Andrew M. Bailey, co-author of Resistance Money and a fellow at the Bitcoin Policy Institute, told Cointelegraph that he believes “Trump has picked up” the reactive response generated by Senator Elizabeth Warren’s and the Biden administration’s aggressive approach against the crypto sector.

Bailey said Trump’s new pro-crypto stance “falls within the familiar pattern of saying something positive about crypto, promising to foster innovation, and moving on.” However, he believes that “though his latest bid to court the crypto vote is vague, it might just prove effective no matter how insincere or fuzzy it is.”

Taher, who has significant experience working closely with politicians, advised to trust only those who genuinely educate their constituents about this new monetary system, as “the primary focus should be on financial inclusion rather than a mere marketing ploy.”

Crypto holder’s votes could be relevant in swing states

Regardless of the former president’s motivations, Trump may soon find himself with a new voting block.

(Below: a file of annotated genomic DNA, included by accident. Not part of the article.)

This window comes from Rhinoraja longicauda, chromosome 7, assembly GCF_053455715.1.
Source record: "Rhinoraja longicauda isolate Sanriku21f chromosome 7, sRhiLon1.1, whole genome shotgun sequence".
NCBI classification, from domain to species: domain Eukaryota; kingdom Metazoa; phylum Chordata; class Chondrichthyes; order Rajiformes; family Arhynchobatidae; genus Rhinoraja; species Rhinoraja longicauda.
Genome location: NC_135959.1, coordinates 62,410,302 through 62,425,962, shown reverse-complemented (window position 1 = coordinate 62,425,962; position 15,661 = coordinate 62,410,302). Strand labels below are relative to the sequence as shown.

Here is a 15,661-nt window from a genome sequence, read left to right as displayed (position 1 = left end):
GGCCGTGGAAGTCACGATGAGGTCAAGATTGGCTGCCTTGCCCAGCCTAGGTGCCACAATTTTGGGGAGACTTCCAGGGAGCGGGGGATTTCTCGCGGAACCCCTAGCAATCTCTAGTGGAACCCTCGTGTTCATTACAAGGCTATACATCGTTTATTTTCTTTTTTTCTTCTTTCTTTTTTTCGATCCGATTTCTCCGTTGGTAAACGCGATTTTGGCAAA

On March 14, Paradigm published a poll that showed that 19% of registered U.S. voters have bought crypto, concluding that “a fifth of the country is not a niche subgroup.”

Paradigm’s poll further shows that crypto holders are willing to change parties. According to the survey, 48% of respondents support Trump in 2024, but only 39% voted for him in 2020.

This may prove crucial to turning the tide in so-called “swing states” where the election’s outcome is far from certain.

Due to their competitive nature, swing states receive significant attention and campaign resources from both parties during elections. As Paradigm writes:

“This data collectively shows that crypto owners are themselves a swing vote demographic, one that could be decisive if the election is yet another razor-thin race.”

On May 7, the Digital Currency Group (DCG) published a survey in partnership with The Harris Poll titled “Crypto Attitudes in the Swing States.” The poll collected data from Michigan, Nevada, Ohio, Montana, Pennsylvania and Arizona.